The Department for Transport has released the findings of its 2-year Electrically Assisted Pedal Cycle (EAPC) Consultation.

E-bikes in the UK: DfT to wait for EU decisions

The Department for Transport has released the findings from its Electrically Assisted Pedal Cycle (EAPC) Consultation.

This consulation started in January 2010 and sought views on whether to amend the Electrically Assisted Pedal Cycle (EAPC) Regulations 1983 to simplify the legislation and provide closer alignment with European provisions.

The DfT said there is wide support to align with the European power limit from 200 watts to 250 watts. This would make for a sensible change, bringing the UK into line with current EU standards. However, ETRA has been lobbying the EU to increase this wattage ceiling and in the next month or two the EU is expected to vote through higher wattage ceilings for e-bikes, despite opposition from CTC, Sustrans, and trade associations the Bicycle Association of GB, Colibi and Coliped.

Any wattage increase to 250W in the UK would not raise the maximum speed, which will remain at 15mph.

UK regulations limit the maximum weight for electrically assisted bicycles to 40kg and for tandems and tricycles to 60 kg. There is no weight limit applied to electric cycles used elsewhere in Europe or to pedal cycles used in the UK. Comments received during the consultation included concerns that removing the weight limit would permit electric mopeds, heavier cargo cycles and electric pedicabs to be used on cycle tracks raising safety issues for those sharing the same space.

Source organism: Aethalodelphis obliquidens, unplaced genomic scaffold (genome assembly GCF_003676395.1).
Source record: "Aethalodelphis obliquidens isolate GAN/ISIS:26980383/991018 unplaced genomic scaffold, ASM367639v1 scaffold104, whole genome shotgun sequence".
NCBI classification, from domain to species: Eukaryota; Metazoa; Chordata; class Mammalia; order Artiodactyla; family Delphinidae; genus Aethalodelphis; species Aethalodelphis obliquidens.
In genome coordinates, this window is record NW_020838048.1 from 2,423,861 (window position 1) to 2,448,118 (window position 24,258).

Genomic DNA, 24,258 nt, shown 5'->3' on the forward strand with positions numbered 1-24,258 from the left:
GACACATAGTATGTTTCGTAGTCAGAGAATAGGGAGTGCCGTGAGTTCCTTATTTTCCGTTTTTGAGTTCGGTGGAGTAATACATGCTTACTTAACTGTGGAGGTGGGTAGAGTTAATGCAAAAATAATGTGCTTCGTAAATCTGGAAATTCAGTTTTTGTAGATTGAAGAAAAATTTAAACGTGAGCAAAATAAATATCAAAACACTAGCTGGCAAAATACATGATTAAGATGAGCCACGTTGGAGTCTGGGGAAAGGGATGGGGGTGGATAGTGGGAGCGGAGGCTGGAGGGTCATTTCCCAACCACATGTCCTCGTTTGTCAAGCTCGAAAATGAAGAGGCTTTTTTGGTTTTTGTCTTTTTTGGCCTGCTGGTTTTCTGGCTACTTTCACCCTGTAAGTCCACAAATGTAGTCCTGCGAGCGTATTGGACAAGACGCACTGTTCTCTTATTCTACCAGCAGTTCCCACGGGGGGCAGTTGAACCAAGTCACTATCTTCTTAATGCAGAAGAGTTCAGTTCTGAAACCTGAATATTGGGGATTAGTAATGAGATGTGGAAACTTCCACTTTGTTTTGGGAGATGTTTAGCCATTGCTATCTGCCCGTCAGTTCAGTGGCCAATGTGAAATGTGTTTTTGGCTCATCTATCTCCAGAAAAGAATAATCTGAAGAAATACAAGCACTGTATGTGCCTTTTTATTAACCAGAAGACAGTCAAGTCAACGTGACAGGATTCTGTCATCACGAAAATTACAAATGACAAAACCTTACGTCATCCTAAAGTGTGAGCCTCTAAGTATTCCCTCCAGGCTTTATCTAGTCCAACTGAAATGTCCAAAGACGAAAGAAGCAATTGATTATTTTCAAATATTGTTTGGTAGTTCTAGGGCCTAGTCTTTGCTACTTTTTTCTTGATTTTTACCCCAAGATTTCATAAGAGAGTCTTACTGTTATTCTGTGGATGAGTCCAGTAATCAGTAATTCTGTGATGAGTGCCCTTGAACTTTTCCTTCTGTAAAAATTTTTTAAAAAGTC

On "twist and go" e-bikes – ie throttle-controlled – the DfT will wait for further decisions from the EU.

The DfT said:

"Twist-and-go EAPCs EU rules require twist-and-go variants to comply with the same “construction standards” applied to low power mopeds. However, we do not apply the same “Registration or Use” rules that are commonplace for twist-and-go types in many other Member States (meaning they are not subject to registration, road tax [the DfT means ‘vehicle excise duty], insurance, etc) and allow them to be used in GB as cycles. Some respondents raised concerns about removing "twist and go" products from the EAPC rules – and treating them as motor vehicles. There were comments about the advantages this type of cycle offered – for example to the elderly who may have difficulty pedalling. There were suggestions to retain a limited twist and go function (e.g. up to 4 or 5 mph) to help riders get going, particularly for a hill start.

"There were also concerns that sales of EAPCs would fall if "twist and go" was prohibited, with people returning to more polluting forms of powered transport. Others felt that fully harmonising with EU rules and in effect classifying a twist and go cycle as a moped was essential in order to ensure EAPCs were genuine pedal cycles and not simply electric mopeds fitted with pedals."

Here are the DfT’s on-the-fence decisions:

"The Department for Transport has considered the responses to this consultation and supports recommendations to harmonise power limits (from 200 Watts to 250 Watts).

"Regulatory proposals will be developed to update the GB power limit for electric cycles once EU discussions on a much wider group of 2, 3 and light 4-wheeled vehicles conclude. We expect this process to be completed during 2012. In the mean time we will also carry out further work to consider whether other parameters (e.g. weight limits) could also be simplified or updated to reflect modern designs. 

"The outcome of EU discussions could have implications for how we regulate EAPCs nationally. It would therefore be unhelpful to pre-empt the outcome of these discussions and to make changes to national rules which might need to be subsequently repealed."

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